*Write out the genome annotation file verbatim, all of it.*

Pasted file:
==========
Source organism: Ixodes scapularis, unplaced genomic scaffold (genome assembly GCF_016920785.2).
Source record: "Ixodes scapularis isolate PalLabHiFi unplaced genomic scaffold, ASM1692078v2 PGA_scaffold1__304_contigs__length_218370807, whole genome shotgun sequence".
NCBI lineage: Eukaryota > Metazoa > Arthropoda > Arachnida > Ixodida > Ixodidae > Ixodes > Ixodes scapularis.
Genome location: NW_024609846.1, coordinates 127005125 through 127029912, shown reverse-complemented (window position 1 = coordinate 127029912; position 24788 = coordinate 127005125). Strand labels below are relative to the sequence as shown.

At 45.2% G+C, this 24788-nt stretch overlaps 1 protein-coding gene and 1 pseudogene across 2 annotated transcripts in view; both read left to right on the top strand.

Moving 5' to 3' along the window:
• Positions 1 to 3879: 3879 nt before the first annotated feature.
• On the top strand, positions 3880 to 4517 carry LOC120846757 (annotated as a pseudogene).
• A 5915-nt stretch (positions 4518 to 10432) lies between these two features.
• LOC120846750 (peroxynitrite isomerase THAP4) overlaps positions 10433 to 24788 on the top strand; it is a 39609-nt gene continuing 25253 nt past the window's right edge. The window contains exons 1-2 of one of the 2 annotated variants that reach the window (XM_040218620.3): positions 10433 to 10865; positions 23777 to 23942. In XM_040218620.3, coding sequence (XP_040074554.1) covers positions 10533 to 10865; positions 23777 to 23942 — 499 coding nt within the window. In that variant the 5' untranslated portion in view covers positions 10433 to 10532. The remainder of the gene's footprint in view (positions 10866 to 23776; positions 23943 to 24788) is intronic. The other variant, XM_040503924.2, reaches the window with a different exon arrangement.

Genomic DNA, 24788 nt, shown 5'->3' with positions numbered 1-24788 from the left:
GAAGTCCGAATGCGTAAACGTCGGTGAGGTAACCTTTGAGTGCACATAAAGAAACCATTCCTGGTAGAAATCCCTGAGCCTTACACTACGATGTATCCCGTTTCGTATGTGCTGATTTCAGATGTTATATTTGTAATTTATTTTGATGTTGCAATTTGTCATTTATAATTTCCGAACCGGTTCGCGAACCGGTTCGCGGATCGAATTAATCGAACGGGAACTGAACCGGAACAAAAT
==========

Source organism: Ixodes scapularis, unplaced genomic scaffold (genome assembly GCF_016920785.2).
Source record: "Ixodes scapularis isolate PalLabHiFi unplaced genomic scaffold, ASM1692078v2 PGA_scaffold1__304_contigs__length_218370807, whole genome shotgun sequence".
NCBI lineage: Eukaryota > Metazoa > Arthropoda > Arachnida > Ixodida > Ixodidae > Ixodes > Ixodes scapularis.
Genome location: NW_024609846.1, coordinates 127005125 through 127029912, shown reverse-complemented (window position 1 = coordinate 127029912; position 24788 = coordinate 127005125). Strand labels below are relative to the sequence as shown.

At 45.2% G+C, this 24788-nt stretch overlaps 1 protein-coding gene and 1 pseudogene across 2 annotated transcripts in view; both read left to right on the top strand.

Moving 5' to 3' along the window:
• Positions 1 to 3879: 3879 nt before the first annotated feature.
• On the top strand, positions 3880 to 4517 carry LOC120846757 (annotated as a pseudogene).
• A 5915-nt stretch (positions 4518 to 10432) lies between these two features.
• LOC120846750 (peroxynitrite isomerase THAP4) overlaps positions 10433 to 24788 on the top strand; it is a 39609-nt gene continuing 25253 nt past the window's right edge. The window contains exons 1-2 of one of the 2 annotated variants that reach the window (XM_040218620.3): positions 10433 to 10865; positions 23777 to 23942. In XM_040218620.3, coding sequence (XP_040074554.1) covers positions 10533 to 10865; positions 23777 to 23942 — 499 coding nt within the window. In that variant the 5' untranslated portion in view covers positions 10433 to 10532. The remainder of the gene's footprint in view (positions 10866 to 23776; positions 23943 to 24788) is intronic. The other variant, XM_040503924.2, reaches the window with a different exon arrangement.

Genomic DNA, 24788 nt, shown 5'->3' with positions numbered 1-24788 from the left:
GAAGTCCGAATGCGTAAACGTCGGTGAGGTAACCTTTGAGTGCACATAAAGAAACCATTCCTGGTAGAAATCCCTGAGCCTTACACTACGATGTATCCCGTTTCGTATGTGCTGATTTCAGATGTTATATTTGTAATTTATTTTGATGTTGCAATTTGTCATTTATAATTTCCGAACCGGTTCGCGAACCGGTTCGCGGATCGAATTAATCGAACGGGAACTGAACCGGAACAAAAT